Working girls are beautiful. And sure, by the worlds’ standards, a brand new and shiny girl is what most will go for. For some reason when it comes to a piece of farm equipment, a fresh coat of green and yellow is what sells; marketed as if it can do more than its used, dingy and rusty counterpart. Ha!
On that note, we found a beauty-of-a backhoe on Craigslist that will handle all the projects around the farm with the greatest of ease. It came from another farm that is really close by and at a great price. But as it turns out, the thing needs work. So she isn’t perfect, so what? I say that perfection is in the eye of the beholder. And when buying used vehicles/machinery, you or someone you trust should know how to work on them just in case. The hubby had to rebuild the starter and she was dangerously low on oil, but now she’s perfect. She can run circles around any one of the other shiny, brand new girls… they’re too worried about getting dirty!
She ain’t scrawny either. Don’t blink twice ’cause she’ll sashay that bucket of hers around and have that hole dug out in no time. Yeah, she knows she’s gorgeous and she knows how to work it. So our list of projects is starting to pile up and by next year she’ll be a full time working girl. Here’s a quick look at her ‘to do’ list:
She’ll help us dig a pond around this group of trees next summer. Though one could argue that this project has an aesthetic purpose (it’s right in my line-of-sight from the kitchen window – it’ll be gorgeous!) the real reason has to do with ducks and water runoff. First, we want ducks and we want them to be able to access all gardens; so the pond will be located right in the center of them. The right breed of duck will gobble up slugs, beetles, grasshoppers and more and leave the gardens alone, helping this organic grower stay true to her beliefs. Second, the slope of the land will allow the water that runs out of the gardens to end up in the pond; where we can pump it back up to the gardens for a nutrient-filled, water-recycling system that benefits everything living and growing off the land. (sniffs. wipes a teardrop.)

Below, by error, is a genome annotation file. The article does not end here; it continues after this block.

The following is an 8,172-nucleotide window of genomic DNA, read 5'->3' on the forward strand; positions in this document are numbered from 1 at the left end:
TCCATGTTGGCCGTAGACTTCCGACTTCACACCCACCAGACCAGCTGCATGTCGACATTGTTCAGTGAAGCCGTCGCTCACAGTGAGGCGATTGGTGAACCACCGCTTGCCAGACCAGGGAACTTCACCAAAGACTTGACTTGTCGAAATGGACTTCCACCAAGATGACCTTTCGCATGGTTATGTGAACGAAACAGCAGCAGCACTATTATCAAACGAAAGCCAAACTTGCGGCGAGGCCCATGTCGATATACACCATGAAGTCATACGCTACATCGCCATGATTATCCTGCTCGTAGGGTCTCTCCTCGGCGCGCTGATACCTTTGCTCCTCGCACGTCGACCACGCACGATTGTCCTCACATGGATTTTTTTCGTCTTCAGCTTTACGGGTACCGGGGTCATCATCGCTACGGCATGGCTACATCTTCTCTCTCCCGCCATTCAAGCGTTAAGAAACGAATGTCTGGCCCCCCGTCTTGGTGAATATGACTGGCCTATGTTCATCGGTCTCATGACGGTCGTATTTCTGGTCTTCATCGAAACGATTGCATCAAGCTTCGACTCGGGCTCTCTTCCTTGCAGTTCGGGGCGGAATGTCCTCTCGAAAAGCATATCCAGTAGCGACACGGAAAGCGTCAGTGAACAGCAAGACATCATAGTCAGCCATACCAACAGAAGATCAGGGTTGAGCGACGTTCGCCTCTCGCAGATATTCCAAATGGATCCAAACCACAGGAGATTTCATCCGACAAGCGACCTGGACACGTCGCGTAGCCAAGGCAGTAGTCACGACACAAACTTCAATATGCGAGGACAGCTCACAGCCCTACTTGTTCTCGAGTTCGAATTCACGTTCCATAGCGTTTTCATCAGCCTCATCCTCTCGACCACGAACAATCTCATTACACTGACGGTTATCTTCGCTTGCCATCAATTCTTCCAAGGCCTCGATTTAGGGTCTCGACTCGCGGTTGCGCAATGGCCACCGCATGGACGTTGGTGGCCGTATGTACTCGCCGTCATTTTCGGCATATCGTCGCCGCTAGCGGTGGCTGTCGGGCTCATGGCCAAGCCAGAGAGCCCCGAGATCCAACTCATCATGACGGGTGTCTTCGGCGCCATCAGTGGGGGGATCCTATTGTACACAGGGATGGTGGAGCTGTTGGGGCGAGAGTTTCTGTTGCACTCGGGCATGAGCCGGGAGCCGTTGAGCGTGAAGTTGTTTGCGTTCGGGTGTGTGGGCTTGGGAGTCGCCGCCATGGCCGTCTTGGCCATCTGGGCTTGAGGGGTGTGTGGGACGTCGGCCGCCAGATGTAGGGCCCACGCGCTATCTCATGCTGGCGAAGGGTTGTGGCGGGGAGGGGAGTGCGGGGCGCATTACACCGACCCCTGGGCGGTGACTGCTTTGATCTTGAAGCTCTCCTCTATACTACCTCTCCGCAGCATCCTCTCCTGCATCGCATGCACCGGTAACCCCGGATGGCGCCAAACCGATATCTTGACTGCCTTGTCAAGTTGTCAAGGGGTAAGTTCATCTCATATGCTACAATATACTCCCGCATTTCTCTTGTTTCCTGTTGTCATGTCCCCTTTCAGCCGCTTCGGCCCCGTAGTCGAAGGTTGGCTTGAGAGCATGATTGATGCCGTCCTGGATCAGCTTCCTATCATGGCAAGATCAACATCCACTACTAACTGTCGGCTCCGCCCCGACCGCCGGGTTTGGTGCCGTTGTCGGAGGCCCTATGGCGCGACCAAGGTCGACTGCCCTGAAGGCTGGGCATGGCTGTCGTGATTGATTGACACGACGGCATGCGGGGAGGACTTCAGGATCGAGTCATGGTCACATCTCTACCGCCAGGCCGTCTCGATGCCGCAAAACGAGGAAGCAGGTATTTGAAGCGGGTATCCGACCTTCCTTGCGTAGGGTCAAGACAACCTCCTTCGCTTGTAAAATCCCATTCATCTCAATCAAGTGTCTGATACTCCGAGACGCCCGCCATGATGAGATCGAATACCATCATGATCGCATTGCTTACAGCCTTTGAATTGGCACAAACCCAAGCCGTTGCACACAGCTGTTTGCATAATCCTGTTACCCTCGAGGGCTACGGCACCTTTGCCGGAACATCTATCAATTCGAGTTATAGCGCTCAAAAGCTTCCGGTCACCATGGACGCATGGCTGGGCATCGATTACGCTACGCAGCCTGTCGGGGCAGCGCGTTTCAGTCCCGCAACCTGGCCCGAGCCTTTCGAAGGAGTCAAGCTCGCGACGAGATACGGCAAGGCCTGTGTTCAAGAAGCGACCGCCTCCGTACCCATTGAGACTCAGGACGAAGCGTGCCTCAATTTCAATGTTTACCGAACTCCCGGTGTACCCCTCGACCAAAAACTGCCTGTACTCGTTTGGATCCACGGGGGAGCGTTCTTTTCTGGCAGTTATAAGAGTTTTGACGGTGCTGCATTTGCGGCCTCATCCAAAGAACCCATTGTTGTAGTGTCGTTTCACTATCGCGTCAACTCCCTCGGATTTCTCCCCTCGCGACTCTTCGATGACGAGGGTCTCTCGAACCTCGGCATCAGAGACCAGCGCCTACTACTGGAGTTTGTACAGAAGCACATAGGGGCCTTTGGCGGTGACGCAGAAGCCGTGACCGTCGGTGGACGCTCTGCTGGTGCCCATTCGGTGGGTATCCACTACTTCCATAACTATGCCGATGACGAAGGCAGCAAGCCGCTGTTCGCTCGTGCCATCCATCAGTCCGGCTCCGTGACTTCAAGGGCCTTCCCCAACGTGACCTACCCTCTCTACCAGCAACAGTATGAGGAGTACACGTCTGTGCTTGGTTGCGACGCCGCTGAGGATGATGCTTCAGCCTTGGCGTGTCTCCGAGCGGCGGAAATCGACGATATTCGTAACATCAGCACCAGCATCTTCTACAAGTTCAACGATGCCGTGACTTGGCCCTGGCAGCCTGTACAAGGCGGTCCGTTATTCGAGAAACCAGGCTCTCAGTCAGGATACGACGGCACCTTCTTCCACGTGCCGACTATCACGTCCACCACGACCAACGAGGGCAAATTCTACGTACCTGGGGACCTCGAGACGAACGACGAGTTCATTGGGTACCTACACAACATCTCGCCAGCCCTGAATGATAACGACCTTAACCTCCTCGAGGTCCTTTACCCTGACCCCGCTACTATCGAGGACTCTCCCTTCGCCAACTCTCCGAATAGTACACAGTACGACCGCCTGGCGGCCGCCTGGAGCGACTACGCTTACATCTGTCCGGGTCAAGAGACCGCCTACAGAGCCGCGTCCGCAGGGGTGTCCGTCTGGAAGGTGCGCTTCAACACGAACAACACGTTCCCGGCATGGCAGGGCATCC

This is one of her secret weapons. Yep, buxom indeed. This bucket is about 24″ and she also came with a 18″ bucket. Both are a little wider than I wanted for the next project, since it involves digging out a trench for gopher fencing. From what I’ve read, the most effective way to deal with gophers is to dig a 3 foot trench and put in gopher fencing (vertically) which shuts them out completely. But it makes no sense not to try it since the little critters are a never-ending problem around here. It’s a lot of digging that will be easy for her… she can handle it for sure.
Last winter (and little did we know) this entire area had a big problem with drainage. The water just doesn’t know where to go after a big rain storm and the ground is very slow to soak it up. That’s where the backhoe will once again come in handy. All the way to the back of the property is a natural drainage path to the river that serves the entire neighborhood. We can tie into it, but I couldn’t imagine us digging a 300 foot trench by hand! Or even a 150 foot trench to the front of the property where the public drain system is… whoa! What’s that saying? Ain’t nobody got time for that!